4 Ways to Re-imagine the Return to Business
By Brian Giese, CEO of True Influence.
Returning to business after COVID-19 will be a gradual process, I believe. I don’t think it will be accomplished by the government giving us a date and declaring we are “open for business.” Stages will vary, depending on the sector, but now that companies are in the middle of reopening, focusing on these four things will help you prepare:
• Rethink revenue
• Re-imagine the organization
• Operations effectiveness
• Data will rule
For each of these objectives in the return to business, speed is our friend, and getting there fast means creating a deliberate, step-by-step process that builds on these four concepts.
1 – Rethink Revenue
Speed is your friend, so having a start-up mindset is critical, as is favoring action over research and testing over analysis. Establish a brisk cadence with all your employees and teams, and encourage agility and accountability. Try daily group check-ins, weekly CEO briefings, and frequent business continuity reviews.
For now, focus on primary sources of revenue, and on that basis, make the “now or never” moves that need to happen before the recovery fully starts. These include:
Launch targeted campaigns to retain loyal customers
Develop Zoom customer experiences to better engage on the digital plane
Adjust pricing or promotions based on new trends from intent-based data
Re-allocate spending to proven growth sources like re-skilling the sales force for remote selling and automating processes to free up teams to sell more.
2 – Reimagine the Organization
The relationship between employee and employer has fundamentally changed. During this shutdown, what matters is whether you actually acted to put the safety of employees and communities first, or settled for just saying you cared. Right now, it’s critical to have a strong sense of identity, a shared sense of purpose, and a common performance culture. It’s important for all to know what the company stands for beyond shareholder value, and how to get things done right. At True Influence, we created a company “Manifesto” to tell the world how we get things done. You should, too.
At True Influence, we also created small, nimble “task forces” built in a hurry to deal with the COVID-19 emergency and make important decisions faster and better. What we’ve learned cannot be unlearned – namely, that a flatter organization that delegates decision making down to a dynamic network of teams is more effective. This rewiring of circuits to make decisions faster with less data creates an agility that was missing before. In a world of “speed is our friend,” companies that can institutionalize these forms of speedy, effective decentralization will jump ahead of the competition.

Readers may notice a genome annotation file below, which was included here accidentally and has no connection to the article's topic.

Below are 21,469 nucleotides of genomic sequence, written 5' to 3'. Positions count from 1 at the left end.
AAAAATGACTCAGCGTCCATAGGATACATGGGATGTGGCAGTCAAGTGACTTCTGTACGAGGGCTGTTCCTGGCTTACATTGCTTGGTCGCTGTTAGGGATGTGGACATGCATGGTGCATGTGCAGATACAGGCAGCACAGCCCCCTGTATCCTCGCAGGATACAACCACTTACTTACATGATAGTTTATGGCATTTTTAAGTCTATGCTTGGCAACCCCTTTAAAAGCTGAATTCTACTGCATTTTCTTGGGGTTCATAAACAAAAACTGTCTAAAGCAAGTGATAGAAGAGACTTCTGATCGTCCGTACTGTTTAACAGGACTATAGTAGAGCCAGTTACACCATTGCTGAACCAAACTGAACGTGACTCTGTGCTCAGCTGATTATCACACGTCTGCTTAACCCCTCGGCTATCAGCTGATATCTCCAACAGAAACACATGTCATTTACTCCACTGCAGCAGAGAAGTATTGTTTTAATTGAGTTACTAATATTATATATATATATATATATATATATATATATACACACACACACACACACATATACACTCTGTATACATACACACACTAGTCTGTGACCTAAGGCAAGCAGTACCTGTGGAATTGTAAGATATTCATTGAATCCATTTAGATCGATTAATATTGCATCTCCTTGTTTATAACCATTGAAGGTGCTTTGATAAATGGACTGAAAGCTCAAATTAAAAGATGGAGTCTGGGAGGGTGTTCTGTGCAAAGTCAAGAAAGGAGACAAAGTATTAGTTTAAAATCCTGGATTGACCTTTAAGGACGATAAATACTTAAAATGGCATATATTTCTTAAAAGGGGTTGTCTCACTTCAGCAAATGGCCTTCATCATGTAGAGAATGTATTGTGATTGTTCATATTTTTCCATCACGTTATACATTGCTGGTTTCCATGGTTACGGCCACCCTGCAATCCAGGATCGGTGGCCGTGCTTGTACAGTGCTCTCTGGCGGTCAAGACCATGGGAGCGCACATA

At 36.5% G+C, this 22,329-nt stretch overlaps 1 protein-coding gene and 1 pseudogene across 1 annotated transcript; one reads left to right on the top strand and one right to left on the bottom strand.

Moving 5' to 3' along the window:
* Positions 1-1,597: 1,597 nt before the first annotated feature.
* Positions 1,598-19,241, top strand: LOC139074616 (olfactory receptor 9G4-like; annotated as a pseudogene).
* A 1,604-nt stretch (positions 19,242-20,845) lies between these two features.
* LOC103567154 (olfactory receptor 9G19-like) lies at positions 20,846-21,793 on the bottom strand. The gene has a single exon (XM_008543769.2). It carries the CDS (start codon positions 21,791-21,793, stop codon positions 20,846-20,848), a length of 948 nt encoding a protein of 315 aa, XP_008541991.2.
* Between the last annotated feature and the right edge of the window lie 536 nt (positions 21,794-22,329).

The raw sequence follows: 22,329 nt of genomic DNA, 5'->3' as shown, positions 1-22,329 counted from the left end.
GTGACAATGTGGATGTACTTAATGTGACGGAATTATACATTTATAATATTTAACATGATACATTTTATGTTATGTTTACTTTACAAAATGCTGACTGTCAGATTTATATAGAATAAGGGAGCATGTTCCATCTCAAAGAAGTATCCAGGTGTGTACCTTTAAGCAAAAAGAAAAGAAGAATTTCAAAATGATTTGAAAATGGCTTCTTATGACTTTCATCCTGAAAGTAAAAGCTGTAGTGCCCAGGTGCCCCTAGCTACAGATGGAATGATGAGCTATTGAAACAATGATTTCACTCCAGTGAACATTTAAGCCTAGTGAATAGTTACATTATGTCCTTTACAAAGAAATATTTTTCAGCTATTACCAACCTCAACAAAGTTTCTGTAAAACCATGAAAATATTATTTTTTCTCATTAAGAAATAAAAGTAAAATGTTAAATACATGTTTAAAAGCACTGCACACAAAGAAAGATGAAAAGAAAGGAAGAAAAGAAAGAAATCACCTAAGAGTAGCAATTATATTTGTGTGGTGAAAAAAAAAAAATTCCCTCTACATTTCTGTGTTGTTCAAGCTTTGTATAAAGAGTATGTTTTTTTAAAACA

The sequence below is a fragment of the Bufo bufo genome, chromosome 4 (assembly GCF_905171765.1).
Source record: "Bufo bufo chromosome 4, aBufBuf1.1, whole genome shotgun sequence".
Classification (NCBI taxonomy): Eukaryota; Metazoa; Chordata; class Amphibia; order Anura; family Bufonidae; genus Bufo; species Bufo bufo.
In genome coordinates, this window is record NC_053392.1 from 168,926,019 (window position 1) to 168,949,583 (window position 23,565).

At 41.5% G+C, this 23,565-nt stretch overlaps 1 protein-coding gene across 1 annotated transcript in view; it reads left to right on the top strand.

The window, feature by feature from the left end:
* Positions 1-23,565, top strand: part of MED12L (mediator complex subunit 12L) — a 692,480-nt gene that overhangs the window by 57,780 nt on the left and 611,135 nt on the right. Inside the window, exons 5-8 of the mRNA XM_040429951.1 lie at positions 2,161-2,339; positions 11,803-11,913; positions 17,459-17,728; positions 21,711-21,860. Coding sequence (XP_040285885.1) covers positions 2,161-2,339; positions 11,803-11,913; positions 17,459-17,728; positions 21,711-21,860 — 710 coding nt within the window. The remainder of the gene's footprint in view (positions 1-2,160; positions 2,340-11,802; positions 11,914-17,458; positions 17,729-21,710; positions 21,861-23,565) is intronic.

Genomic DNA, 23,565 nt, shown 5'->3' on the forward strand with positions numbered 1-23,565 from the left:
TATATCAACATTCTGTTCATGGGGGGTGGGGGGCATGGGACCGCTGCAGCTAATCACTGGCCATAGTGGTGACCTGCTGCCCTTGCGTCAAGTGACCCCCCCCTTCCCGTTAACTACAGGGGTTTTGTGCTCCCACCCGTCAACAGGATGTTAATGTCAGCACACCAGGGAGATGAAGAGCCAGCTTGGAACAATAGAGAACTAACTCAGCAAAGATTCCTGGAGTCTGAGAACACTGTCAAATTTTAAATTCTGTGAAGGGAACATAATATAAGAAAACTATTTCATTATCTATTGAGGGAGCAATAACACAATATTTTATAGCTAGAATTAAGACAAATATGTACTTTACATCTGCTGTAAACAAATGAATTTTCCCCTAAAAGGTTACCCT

3 – Operationalize Effectiveness
The coronavirus pandemic has radically changed demand patterns for products and services across many sectors, while exposing points of fragility in global supply chains. At the same time, it’s striking how fast many companies have adapted, creating radical, new levels of visibility, agility, productivity, and connectivity. Now leaders are asking themselves: How can we sustain this fast-paced performance and increase profits? Better companies have operationally reinvented the way they work and positioned themselves for the next normal.
As I keep saying, to keep up during COVID-19, companies must move fast. Sales and operations planning used to be done weekly or even monthly; now a daily cadence is common. To build on this progress, speed will continue to be of the essence. Companies that recognize this and are willing to set new standards and upend old paradigms, will earn a terrific long-term strategic advantage.
4 – Data Will Rule
We all know the COVID-19 crisis has accelerated the shift to digital. But the best companies are going further, using advanced analytics to combine new sources of data such as buying intent, with their internal insights. As a result, they make better and faster decisions and strengthen links to customers.
At True Influence, we use data and AI to better manage sales and operations. In parallel, we show customers how to incorporate fresh data and create new models to enable near-real-time decision making. In the same way that many risk and financial models had to be rebuilt after the 2008 financial crisis, the use of data and analytics will need to be re-calibrated to reflect the post-COVID-19 reality. This will involve:
• Rapidly validating models
• Enhancing modeling techniques
• Creating new data sets
Companies that get this right will successfully navigate demand forecasting, asset management, and organizational change. For example, True Influence uses our data to identify support trends for investment and recalibration of marketing campaigns.
Ready to get back to business? All you have to do is re-imagine it.